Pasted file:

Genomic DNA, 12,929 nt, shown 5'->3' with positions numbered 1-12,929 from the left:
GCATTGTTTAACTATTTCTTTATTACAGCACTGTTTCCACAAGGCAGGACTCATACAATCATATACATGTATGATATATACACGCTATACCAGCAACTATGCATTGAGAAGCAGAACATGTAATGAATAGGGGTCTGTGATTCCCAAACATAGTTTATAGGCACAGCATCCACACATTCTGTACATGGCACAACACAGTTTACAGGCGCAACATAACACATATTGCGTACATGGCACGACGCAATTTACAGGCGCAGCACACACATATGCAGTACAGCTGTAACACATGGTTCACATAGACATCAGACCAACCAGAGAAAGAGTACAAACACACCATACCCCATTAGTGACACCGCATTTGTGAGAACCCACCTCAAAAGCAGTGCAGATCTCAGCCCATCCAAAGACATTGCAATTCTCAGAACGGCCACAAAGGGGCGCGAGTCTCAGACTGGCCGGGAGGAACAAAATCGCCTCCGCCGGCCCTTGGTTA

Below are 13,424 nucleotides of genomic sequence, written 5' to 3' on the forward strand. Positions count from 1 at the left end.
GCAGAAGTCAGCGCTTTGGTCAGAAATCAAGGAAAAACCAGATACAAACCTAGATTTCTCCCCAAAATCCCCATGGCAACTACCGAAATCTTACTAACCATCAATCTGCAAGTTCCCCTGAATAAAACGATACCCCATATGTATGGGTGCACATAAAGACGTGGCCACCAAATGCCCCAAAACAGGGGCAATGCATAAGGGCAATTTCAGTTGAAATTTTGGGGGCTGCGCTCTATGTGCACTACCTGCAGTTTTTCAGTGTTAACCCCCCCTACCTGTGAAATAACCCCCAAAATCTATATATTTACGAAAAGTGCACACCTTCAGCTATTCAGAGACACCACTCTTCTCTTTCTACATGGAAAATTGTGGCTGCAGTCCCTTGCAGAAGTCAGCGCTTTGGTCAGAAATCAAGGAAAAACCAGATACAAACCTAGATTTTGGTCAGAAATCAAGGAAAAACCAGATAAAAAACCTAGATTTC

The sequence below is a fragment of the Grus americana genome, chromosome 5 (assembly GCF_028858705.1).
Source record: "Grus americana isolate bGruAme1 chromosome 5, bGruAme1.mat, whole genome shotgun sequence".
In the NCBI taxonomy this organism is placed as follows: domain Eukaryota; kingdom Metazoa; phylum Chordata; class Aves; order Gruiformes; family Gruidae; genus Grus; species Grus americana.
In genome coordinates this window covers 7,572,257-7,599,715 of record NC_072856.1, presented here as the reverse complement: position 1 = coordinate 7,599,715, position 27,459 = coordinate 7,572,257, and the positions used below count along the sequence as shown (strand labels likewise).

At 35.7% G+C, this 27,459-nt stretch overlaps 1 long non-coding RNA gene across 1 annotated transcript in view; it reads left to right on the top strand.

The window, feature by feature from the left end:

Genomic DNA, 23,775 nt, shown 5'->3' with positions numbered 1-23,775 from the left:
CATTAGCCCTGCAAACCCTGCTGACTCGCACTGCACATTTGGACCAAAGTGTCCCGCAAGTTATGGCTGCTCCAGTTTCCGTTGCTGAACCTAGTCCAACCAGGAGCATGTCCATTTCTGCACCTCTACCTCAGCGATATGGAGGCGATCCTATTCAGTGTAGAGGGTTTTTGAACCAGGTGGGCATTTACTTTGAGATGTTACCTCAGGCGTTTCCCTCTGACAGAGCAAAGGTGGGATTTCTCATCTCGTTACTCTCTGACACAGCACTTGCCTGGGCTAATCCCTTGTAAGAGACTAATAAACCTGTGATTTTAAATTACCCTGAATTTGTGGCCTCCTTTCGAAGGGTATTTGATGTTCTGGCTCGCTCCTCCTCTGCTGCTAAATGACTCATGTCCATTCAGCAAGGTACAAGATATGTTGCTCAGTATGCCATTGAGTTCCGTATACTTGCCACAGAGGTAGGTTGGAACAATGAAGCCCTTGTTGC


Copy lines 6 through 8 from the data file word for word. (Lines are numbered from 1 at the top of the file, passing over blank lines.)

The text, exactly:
Source record: "Grus americana isolate bGruAme1 chromosome 5, bGruAme1.mat, whole genome shotgun sequence".
In the NCBI taxonomy this organism is placed as follows: domain Eukaryota; kingdom Metazoa; phylum Chordata; class Aves; order Gruiformes; family Gruidae; genus Grus; species Grus americana.
In genome coordinates this window covers 7,572,257-7,599,715 of record NC_072856.1, presented here as the reverse complement: position 1 = coordinate 7,599,715, position 27,459 = coordinate 7,572,257, and the positions used below count along the sequence as shown (strand labels likewise).